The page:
I most appreciated the references to my own great-great-grandfather, “…Robert Munn, a deep-sea pilot, was one of the last sailors in my family. He was constantly at sea, and rumour has it that he would only return once a year, at Christmas, deposit a pouch of gold coins on the kitchen table, father a new child, and then be off again for another year.” The book is full of additional intrigues in the 1960’s references to the CIA front The United Fruit Company that must have come in handy for a later infiltration of Panama. The author’s mother also was a fascinating character standing up to Charles De Gualle to become the first ever woman ambassador to France.
Iain’s second wife Juliet is a noted photographer. He portraits are part of permanent collections in places like the University of Texas in Austin. Originally from California, she’s also known for her tabletop book of horse pictures.
Growing up the author spoke Spanish, French and English. There are numerous British spellings in the book and even a recurring substitution of the word “thought” with “though”. I recommend this book as a fun page-turner for anyone with an interest in 1960 Central American politics. I think it should be required reading for descendants of Captain Munn. Reading this book makes me want to plan a trip to the south of France and Guatemala, although not the same trip.
Just because you don’t have a football team doesn’t mean you can’t have a football stadium. This is still Texas.
As they built the new Apple Campus in Cupertino, it became a Mecca for drone photographers to document the progress of the construction. At one point Apple security tried to discourage enthusiastic remote pilots but that proved to be a harder task than they thought. With all the new construction on campus, I wanted to emulate the work done in California. The SEIR building broke ground a year ago. After checking local and campus rules, I set a project of myself to document the construction of this new building on the south side of the University of Texas at Arlington campus. When complete it will serve as one pillar of the south entrance to campus for people driving north on Cooper street. My plan is to take pictures and video once a month until the building is complete. After just one month, I’m still on track. You can already see progress between the two videos.
Pictures from and around Penitentiary Hollow at Lake Mineral Wells State Park. This is a nice park for some light hiking. There was a bit of a squall brewing when I was there which made it a bit too windy for flying the drone. Most of these pictures were taken from ground level around Penitentiary Hollow which is a popular rock climbing spot. For $7 and a waiver you can run up and down the cliff. Jada proved herself to be a good climber so long as the rocks were no higher than 6″ tall.
Here are a few pictures from Wings over Dallas 2017 air show featuring the Commemorative Air Force. I was not able to stick around for the flying part of the show. I was able to get in before dawn and have the run of the place for a couple hours to take pictures. I also got some pictures of some non-planes. I used to think that CAF stood for Confederate Air Force which would be a bit of an anachronism.
At Dallas Executive Airport there is an Embraer jet, tail number N100FZ, painted up with images from Star Wars that made me laugh. On one side of the tail is the Millennium Falcon. On the other is a painting of what looks like an X-Wing with the fuselage of a jet. On the front and back of the plane there are painted-on thrust ports that look like the nose of the Space Shuttle. On one side there is a painted on Flux Capacitor. On the main door there’s a logo that looks like it is from Star Fleet and the engines are painted like warp nacelles.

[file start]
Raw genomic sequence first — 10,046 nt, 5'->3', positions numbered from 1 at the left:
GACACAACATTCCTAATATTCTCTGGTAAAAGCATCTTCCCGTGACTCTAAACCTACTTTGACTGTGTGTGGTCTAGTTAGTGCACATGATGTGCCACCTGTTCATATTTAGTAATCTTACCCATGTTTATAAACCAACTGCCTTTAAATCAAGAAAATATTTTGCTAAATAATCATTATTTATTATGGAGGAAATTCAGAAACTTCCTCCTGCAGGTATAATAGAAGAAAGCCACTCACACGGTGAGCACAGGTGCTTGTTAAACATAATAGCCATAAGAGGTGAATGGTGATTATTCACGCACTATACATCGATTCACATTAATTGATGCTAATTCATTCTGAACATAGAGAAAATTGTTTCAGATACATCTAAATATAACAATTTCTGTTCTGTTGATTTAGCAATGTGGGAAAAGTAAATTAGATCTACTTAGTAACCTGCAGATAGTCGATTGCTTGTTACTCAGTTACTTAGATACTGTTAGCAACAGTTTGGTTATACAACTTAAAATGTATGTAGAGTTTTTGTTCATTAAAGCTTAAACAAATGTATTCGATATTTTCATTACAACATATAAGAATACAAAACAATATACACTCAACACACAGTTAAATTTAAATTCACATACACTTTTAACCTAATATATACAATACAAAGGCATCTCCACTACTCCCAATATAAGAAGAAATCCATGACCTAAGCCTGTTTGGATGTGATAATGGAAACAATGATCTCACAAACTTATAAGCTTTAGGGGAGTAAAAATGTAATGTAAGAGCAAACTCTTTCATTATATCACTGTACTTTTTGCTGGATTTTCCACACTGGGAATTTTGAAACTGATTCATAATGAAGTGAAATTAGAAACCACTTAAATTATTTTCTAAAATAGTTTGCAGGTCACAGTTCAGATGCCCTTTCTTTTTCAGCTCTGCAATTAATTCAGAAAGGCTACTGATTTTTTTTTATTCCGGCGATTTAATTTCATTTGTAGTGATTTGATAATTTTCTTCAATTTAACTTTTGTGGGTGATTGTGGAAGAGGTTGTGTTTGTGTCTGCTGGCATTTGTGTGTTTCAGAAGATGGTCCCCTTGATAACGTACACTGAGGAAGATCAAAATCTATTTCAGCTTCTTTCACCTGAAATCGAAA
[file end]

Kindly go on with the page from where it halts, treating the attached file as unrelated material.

Last Sunday I got up early and drove up to the annual Plano Balloon festival. Being Sunday I was expecting there to be limited events. The morning schedule featured the balloon launch and a inbound contest. At dawn there was only one balloon on the field. This one was tethered to allow $25 vertical rides. At 7:30, more balloons arrived and started to inflate. By then the sun was already rising and the photo opportunities passing. Once those balloon left, they drew a big target on the ground. Balloons launched further to the south then attempted to hit as close to the box target without getting in it. Some of those balloons missed the field entirely. All in all, I need to remember to go on Saturday instead of Sunday if I want to get the full effect of a field of balloons. I have been to this festival 3 times now but never to the Saturday night activities. I’ll need to plan on going to the evening balloon glow next time.
This really goes under the heading, “did not really think this one through”. It all started simple enough. A co-worker is having a milestone birthday. Someone suggested filling cube with a bunch of balloons. It sounded like fun. I recruited a co-conspirator and made a plan. First question is how many balloon? If you assume that a typical 12″ balloon occupies a volume of one cubic foot and a typical cube is 8x8x5, then I would need 320 balloons to fill the space. Next step is to find some balloons. Target has bulk balloons but they only had assorted colors. Next stop was Party City with helium quality (read expensive) bulk balloons in a variety of colors. Given the milestone, black was chosen as appropriate. I decided that two bags of 72 would be sufficiently obnoxious. My plan was to inflate the balloons the night before but I was concerned that they would be all deflated by morning. I did one balloon test that was still full four days later. These are good balloons. The prospect of transporting that many filled balloons meant that I would be filling them in situ. Fortunately I have a little portable air compressor with an attachment for air mattresses. My timing showed it takes about a minute to fill one balloon. Additional time is needed to tie the balloon off. My co-conspirator took care of containment and tying balloons but abandoned me after the first hour. I had it down to about 75 seconds per balloon so that math worked out to 3 hours with the little compressor pumping away. At one point, the cleaning staff came by and just shook her head. It all paid off. When the victim came into work this morning he was properly surprised.